Better Brains for Babies

first_imgThe DHR Division of Public Health provides the funding for the program. The GSU Schoolof Nursing coordinates the training. And the March of Dimes provides technical help.Statewide sponsors include the DHR Family Health Branch, Georgia Chapter of the Marchof Dimes Birth Defects Foundation, Universityof Georgia College of Family andConsumer Sciences, Georgia StateUniversity School ofNursing, GPCCF and The Family Connection. People say kids are getting smarter all the time. A group of state public healthleaders intends to make sure that’s true.Starting in October, key public health agencies, universities and others will begin astatewide training program called “Better Brains for Babies: Maximizing Georgia’sBrain Power.”The planners are banking on the latest research on early brain development. Thefindings show that babies’ first three years of life greatly affect how they function formany years afterwards.”Governor Miller called attention to this research when he distributed classicalmusic CDs to parents of newborn children in Georgia,” said Brian Ziegler, statedirector and national adviser for the March of Dimes Georgia Chapter.”We’re taking the next step,” Ziegler said. “We will train communityleaders so they can pass the information on to parents and anyone who cares for smallchildren. We want everyone to know what babies need to help their brains develop.”The first groups of professionals and advocates will attend trainings in Tifton Oct. 6,Macon Oct. 7 and Athens Oct. 9. Child-care providers, licensing staff, parents, fosterparents and others will have similar training.The “Making Change for Children” Summit in Atlanta Oct. 15-16 will kick offthe statewide program. Community leaders there will meet trainers, learn about theresearch and arrange presentations in their communities.”Babies’ brains develop fast before age three,” said Dr. Kathleen E. Toomey,director of the GeorgiaDepartment of Human Resources Division of Public Health. “Unlike other organs,the brain acquires much of its capacity after birth, by extending and connecting billionsof neurons.”Toomey said it’s vital to “do everything we can to see that infants are stimulatedat this critical age.”The trainings will help policy makers, too, said Dr. William Sexson of the Georgia PolicyCouncil for Children and Families.”In the past, we’ve paid a lot of attention to school-age children,” Sexsonsaid. “But we haven’t addressed children’s needs in their first three years. Now wecan make better decisions to help families prepare their children to meet the social andeducational challenges of our society.”What can parents do? Here are some tips. Get good prenatal care. Pregnant women should eat a healthy diet, avoid alcohol and other drugs and have regular prenatal checkups. Breast milk provides the ideal nutritional balance. If you don’t breast-feed, give your baby an iron-fortified infant formula. And always hold her when you feed her. Create a safe environment. Are your baby’s surroundings clean? Are there dangers such as sharp objects or things that could choke him? Does he always ride in a car safety seat? Talk to your baby. Make eye contact. Smile. Play rhyming games. Read aloud. As she gets older, ask questions and explain things to her. Find quality child care. Look for care-givers who provide a safe environment and enriching new experiences. Play rich, complex music. Sing songs. Let your child try musical instruments. Limit television. Children need to interact with real, live people. Take care of yourself. Stressed parents tend to stress their babies. So take some time for yourself. Find people who can support you as a parent. Get the information you need. Ask your pediatrician. Your child-care provider or librarian can suggest good books on child development. And the county Extension Service office can give you more information on parenting.last_img read more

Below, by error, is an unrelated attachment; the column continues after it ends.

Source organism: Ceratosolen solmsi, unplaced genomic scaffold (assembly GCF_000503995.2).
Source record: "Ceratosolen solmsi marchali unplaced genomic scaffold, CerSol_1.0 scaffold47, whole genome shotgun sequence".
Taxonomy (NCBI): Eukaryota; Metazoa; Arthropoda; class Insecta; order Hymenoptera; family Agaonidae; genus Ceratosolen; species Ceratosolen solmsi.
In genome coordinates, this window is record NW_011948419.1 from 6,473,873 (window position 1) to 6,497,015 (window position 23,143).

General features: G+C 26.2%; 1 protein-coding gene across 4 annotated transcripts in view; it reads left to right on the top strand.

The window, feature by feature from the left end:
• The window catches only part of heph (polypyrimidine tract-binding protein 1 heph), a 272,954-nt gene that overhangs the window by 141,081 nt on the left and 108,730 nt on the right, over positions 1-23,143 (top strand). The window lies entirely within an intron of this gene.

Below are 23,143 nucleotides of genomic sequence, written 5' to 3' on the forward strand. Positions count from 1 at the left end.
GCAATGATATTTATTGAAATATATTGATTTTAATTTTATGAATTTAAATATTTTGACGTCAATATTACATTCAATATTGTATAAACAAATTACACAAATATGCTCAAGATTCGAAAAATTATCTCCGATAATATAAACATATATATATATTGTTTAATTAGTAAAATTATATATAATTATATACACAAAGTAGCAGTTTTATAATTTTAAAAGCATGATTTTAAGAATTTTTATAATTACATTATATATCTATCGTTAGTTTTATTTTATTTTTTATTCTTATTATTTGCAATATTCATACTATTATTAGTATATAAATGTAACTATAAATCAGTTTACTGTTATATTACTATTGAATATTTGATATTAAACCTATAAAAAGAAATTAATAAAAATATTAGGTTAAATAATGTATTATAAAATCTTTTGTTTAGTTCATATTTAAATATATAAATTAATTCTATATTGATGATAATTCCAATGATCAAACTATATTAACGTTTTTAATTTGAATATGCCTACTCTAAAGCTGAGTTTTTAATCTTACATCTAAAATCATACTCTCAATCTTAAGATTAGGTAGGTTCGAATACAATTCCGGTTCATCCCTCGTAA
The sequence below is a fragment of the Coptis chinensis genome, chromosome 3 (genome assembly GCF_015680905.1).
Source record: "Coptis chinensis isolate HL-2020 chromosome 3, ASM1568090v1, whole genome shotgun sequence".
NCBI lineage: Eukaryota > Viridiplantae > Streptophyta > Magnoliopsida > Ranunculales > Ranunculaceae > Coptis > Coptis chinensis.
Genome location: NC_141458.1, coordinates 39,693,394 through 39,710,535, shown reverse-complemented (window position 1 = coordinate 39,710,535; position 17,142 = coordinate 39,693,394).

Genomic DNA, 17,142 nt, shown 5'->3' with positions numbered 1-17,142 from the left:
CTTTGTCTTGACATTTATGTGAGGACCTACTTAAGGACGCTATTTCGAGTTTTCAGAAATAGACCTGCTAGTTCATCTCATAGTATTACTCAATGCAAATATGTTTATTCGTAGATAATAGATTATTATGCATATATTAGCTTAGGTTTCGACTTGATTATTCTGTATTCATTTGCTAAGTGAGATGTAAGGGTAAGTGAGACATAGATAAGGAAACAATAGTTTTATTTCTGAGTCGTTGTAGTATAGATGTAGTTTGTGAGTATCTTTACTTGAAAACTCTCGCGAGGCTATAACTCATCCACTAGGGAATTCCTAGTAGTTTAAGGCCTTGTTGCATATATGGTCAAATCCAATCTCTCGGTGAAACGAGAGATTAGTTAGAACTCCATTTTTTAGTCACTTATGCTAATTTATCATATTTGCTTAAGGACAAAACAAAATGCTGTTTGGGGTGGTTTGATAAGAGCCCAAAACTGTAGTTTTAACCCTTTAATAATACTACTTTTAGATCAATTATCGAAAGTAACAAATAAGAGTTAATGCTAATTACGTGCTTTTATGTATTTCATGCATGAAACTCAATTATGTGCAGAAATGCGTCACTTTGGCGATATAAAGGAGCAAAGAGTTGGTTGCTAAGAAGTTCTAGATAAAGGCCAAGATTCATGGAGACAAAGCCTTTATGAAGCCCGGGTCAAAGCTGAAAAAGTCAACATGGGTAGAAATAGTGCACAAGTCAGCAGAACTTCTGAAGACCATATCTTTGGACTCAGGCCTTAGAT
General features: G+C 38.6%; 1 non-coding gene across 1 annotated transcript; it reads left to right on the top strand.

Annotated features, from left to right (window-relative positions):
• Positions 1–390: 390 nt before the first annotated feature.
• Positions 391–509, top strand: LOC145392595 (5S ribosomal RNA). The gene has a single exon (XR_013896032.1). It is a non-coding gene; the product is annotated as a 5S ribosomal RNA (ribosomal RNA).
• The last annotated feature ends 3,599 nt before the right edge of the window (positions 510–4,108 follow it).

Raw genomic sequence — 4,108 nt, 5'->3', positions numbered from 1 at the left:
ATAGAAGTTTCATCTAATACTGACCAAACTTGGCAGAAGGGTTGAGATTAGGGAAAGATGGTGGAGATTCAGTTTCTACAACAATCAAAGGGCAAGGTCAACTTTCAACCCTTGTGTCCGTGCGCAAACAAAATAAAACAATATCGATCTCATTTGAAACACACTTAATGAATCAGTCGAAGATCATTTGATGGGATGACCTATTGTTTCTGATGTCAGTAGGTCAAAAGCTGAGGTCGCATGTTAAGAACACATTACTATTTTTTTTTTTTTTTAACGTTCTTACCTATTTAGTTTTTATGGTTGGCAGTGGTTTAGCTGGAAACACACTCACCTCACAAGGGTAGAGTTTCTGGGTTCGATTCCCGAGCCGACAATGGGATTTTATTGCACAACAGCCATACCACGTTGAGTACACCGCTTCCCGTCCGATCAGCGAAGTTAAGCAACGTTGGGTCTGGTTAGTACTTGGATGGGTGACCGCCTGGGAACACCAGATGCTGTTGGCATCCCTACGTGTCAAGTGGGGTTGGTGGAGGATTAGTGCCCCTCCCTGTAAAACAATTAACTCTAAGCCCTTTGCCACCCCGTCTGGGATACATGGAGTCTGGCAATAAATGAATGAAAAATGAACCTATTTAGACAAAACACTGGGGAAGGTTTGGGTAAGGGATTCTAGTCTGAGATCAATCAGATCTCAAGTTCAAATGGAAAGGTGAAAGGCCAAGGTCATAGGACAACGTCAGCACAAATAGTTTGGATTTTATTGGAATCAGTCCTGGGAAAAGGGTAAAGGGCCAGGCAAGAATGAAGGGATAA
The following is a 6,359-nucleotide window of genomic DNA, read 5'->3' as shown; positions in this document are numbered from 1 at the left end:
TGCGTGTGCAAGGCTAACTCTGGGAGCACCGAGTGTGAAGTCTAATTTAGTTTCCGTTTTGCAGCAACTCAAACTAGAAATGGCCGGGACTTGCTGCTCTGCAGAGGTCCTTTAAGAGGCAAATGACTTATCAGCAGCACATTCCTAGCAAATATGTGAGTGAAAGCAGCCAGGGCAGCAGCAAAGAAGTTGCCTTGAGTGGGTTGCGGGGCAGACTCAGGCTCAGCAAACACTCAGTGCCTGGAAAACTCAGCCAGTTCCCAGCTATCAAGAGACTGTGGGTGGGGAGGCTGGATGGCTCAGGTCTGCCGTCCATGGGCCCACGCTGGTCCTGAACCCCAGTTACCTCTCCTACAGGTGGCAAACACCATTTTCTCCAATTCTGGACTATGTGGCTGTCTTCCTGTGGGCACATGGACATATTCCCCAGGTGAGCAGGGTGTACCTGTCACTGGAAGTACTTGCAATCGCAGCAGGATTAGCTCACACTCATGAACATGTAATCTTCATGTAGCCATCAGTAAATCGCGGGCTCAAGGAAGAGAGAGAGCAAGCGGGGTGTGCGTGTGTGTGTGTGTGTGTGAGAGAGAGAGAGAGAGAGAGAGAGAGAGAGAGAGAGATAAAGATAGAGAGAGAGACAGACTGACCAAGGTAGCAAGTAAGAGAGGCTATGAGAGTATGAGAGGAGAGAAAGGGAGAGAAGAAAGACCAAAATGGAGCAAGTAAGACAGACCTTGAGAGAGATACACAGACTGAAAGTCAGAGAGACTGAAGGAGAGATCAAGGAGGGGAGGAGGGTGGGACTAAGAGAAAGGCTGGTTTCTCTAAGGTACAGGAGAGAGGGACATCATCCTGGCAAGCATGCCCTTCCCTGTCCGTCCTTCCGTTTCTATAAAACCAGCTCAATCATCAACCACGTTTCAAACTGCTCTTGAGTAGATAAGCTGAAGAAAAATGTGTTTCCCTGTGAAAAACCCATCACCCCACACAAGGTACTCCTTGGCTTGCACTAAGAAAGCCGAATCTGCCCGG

Vermont Public Television Board elects Harwood, new officers

first_imgBrian Harwood of Waterbury, has been elected chair of the board of directors of Vermont Public Television (VPT), Vermont’s statewide public television network.  One of the state’s best-known radio personalities and a Vermont Association of Broadcasters Hall of Fame member, he is morning host on WCVT Classic Vermont.  He was formerly chair and CEO of hmc2 advertising in Stowe.  Since his retirement from the firm, he serves as chair emeritus.Harwood succeeds James Wyant of Pointe Claire, Que., who continues on the VPT board as past chair.Pamela Mackenzie of S. Burlington, Vt., was elected vice chair.  She is the area vice president for Comcast in Vermont and western Massachusetts.Source: VPT 7.2.2010last_img read more